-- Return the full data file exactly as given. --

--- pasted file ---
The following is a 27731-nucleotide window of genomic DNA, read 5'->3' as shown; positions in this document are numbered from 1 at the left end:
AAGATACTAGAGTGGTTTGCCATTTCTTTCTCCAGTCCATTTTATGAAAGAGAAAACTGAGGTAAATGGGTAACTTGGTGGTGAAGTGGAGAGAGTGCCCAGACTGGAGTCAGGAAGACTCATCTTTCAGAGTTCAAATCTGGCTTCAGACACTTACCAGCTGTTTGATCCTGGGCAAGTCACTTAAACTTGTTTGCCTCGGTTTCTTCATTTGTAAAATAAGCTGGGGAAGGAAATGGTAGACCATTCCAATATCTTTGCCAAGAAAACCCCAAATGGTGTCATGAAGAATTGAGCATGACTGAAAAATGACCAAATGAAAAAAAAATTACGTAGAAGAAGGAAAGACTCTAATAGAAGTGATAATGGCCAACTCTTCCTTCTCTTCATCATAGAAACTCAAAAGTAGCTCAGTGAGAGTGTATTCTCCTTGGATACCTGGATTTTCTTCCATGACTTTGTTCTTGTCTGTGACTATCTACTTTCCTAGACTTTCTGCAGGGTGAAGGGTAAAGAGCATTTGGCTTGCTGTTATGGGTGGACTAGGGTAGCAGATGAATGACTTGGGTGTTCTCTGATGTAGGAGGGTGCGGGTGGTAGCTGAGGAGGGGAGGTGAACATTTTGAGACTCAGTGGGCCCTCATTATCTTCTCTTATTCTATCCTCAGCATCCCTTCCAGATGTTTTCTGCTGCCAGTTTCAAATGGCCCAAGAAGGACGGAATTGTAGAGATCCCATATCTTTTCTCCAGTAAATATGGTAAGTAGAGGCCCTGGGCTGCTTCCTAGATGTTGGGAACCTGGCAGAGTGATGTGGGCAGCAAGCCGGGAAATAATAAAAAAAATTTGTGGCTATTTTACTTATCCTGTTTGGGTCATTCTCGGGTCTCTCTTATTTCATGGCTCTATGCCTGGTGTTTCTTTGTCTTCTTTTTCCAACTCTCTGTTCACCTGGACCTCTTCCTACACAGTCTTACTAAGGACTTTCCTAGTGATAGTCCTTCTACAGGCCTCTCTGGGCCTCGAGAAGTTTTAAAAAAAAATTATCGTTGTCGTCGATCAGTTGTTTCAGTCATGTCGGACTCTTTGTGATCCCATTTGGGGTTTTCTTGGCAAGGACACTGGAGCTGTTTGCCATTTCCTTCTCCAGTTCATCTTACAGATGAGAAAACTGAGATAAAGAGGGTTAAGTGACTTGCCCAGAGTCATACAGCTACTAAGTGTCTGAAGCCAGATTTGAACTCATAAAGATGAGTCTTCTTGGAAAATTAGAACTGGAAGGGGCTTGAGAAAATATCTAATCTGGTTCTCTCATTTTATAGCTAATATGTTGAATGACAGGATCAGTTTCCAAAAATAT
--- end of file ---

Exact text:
The following is a 27731-nucleotide window of genomic DNA, read 5'->3' as shown; positions in this document are numbered from 1 at the left end:
AAGATACTAGAGTGGTTTGCCATTTCTTTCTCCAGTCCATTTTATGAAAGAGAAAACTGAGGTAAATGGGTAACTTGGTGGTGAAGTGGAGAGAGTGCCCAGACTGGAGTCAGGAAGACTCATCTTTCAGAGTTCAAATCTGGCTTCAGACACTTACCAGCTGTTTGATCCTGGGCAAGTCACTTAAACTTGTTTGCCTCGGTTTCTTCATTTGTAAAATAAGCTGGGGAAGGAAATGGTAGACCATTCCAATATCTTTGCCAAGAAAACCCCAAATGGTGTCATGAAGAATTGAGCATGACTGAAAAATGACCAAATGAAAAAAAAATTACGTAGAAGAAGGAAAGACTCTAATAGAAGTGATAATGGCCAACTCTTCCTTCTCTTCATCATAGAAACTCAAAAGTAGCTCAGTGAGAGTGTATTCTCCTTGGATACCTGGATTTTCTTCCATGACTTTGTTCTTGTCTGTGACTATCTACTTTCCTAGACTTTCTGCAGGGTGAAGGGTAAAGAGCATTTGGCTTGCTGTTATGGGTGGACTAGGGTAGCAGATGAATGACTTGGGTGTTCTCTGATGTAGGAGGGTGCGGGTGGTAGCTGAGGAGGGGAGGTGAACATTTTGAGACTCAGTGGGCCCTCATTATCTTCTCTTATTCTATCCTCAGCATCCCTTCCAGATGTTTTCTGCTGCCAGTTTCAAATGGCCCAAGAAGGACGGAATTGTAGAGATCCCATATCTTTTCTCCAGTAAATATGGTAAGTAGAGGCCCTGGGCTGCTTCCTAGATGTTGGGAACCTGGCAGAGTGATGTGGGCAGCAAGCCGGGAAATAATAAAAAAAATTTGTGGCTATTTTACTTATCCTGTTTGGGTCATTCTCGGGTCTCTCTTATTTCATGGCTCTATGCCTGGTGTTTCTTTGTCTTCTTTTTCCAACTCTCTGTTCACCTGGACCTCTTCCTACACAGTCTTACTAAGGACTTTCCTAGTGATAGTCCTTCTACAGGCCTCTCTGGGCCTCGAGAAGTTTTAAAAAAAAATTATCGTTGTCGTCGATCAGTTGTTTCAGTCATGTCGGACTCTTTGTGATCCCATTTGGGGTTTTCTTGGCAAGGACACTGGAGCTGTTTGCCATTTCCTTCTCCAGTTCATCTTACAGATGAGAAAACTGAGATAAAGAGGGTTAAGTGACTTGCCCAGAGTCATACAGCTACTAAGTGTCTGAAGCCAGATTTGAACTCATAAAGATGAGTCTTCTTGGAAAATTAGAACTGGAAGGGGCTTGAGAAAATATCTAATCTGGTTCTCTCATTTTATAGCTAATATGTTGAATGACAGGATCAGTTTCCAAAAATAT